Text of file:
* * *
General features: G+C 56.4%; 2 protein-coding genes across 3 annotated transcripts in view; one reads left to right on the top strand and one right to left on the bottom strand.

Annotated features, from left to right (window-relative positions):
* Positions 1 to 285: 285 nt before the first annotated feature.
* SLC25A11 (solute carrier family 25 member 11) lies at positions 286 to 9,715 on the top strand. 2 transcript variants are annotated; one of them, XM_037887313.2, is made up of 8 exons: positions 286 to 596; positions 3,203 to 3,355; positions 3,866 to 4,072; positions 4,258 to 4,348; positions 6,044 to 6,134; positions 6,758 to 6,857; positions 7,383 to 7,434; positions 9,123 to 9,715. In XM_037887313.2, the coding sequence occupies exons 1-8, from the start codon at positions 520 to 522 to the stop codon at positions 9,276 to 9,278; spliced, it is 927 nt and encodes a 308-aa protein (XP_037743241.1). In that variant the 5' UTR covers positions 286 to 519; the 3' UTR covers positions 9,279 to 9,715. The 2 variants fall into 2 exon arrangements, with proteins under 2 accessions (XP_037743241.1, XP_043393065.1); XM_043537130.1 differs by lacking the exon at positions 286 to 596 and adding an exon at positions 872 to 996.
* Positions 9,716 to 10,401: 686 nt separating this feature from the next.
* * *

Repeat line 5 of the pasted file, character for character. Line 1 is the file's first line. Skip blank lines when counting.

* Positions 9,716 to 10,401: 686 nt separating this feature from the next.